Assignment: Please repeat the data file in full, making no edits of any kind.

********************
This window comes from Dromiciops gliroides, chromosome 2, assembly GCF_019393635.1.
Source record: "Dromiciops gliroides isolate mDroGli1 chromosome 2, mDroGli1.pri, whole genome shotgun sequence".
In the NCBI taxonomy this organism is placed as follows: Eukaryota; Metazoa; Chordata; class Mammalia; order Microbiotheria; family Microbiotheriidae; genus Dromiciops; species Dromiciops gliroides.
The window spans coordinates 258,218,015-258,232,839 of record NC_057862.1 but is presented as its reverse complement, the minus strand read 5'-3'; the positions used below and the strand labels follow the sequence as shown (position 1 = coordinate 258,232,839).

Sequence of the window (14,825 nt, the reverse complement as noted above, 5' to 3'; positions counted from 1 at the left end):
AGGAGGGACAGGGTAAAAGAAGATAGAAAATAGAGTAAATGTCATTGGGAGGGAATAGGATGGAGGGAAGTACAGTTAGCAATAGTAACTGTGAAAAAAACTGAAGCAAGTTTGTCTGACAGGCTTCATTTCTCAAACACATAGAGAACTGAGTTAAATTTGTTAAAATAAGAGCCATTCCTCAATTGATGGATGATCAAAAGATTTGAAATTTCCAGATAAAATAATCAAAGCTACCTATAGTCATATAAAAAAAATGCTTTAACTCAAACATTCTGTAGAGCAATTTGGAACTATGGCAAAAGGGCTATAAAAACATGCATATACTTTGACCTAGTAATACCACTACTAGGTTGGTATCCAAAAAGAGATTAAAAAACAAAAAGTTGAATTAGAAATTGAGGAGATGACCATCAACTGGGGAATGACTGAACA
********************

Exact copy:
This window comes from Dromiciops gliroides, chromosome 2, assembly GCF_019393635.1.
Source record: "Dromiciops gliroides isolate mDroGli1 chromosome 2, mDroGli1.pri, whole genome shotgun sequence".
In the NCBI taxonomy this organism is placed as follows: Eukaryota; Metazoa; Chordata; class Mammalia; order Microbiotheria; family Microbiotheriidae; genus Dromiciops; species Dromiciops gliroides.
The window spans coordinates 258,218,015-258,232,839 of record NC_057862.1 but is presented as its reverse complement, the minus strand read 5'-3'; the positions used below and the strand labels follow the sequence as shown (position 1 = coordinate 258,232,839).

Sequence of the window (14,825 nt, the reverse complement as noted above, 5' to 3'; positions counted from 1 at the left end):
AGGAGGGACAGGGTAAAAGAAGATAGAAAATAGAGTAAATGTCATTGGGAGGGAATAGGATGGAGGGAAGTACAGTTAGCAATAGTAACTGTGAAAAAAACTGAAGCAAGTTTGTCTGACAGGCTTCATTTCTCAAACACATAGAGAACTGAGTTAAATTTGTTAAAATAAGAGCCATTCCTCAATTGATGGATGATCAAAAGATTTGAAATTTCCAGATAAAATAATCAAAGCTACCTATAGTCATATAAAAAAAATGCTTTAACTCAAACATTCTGTAGAGCAATTTGGAACTATGGCAAAAGGGCTATAAAAACATGCATATACTTTGACCTAGTAATACCACTACTAGGTTGGTATCCAAAAAGAGATTAAAAAACAAAAAGTTGAATTAGAAATTGAGGAGATGACCATCAACTGGGGAATGACTGAACA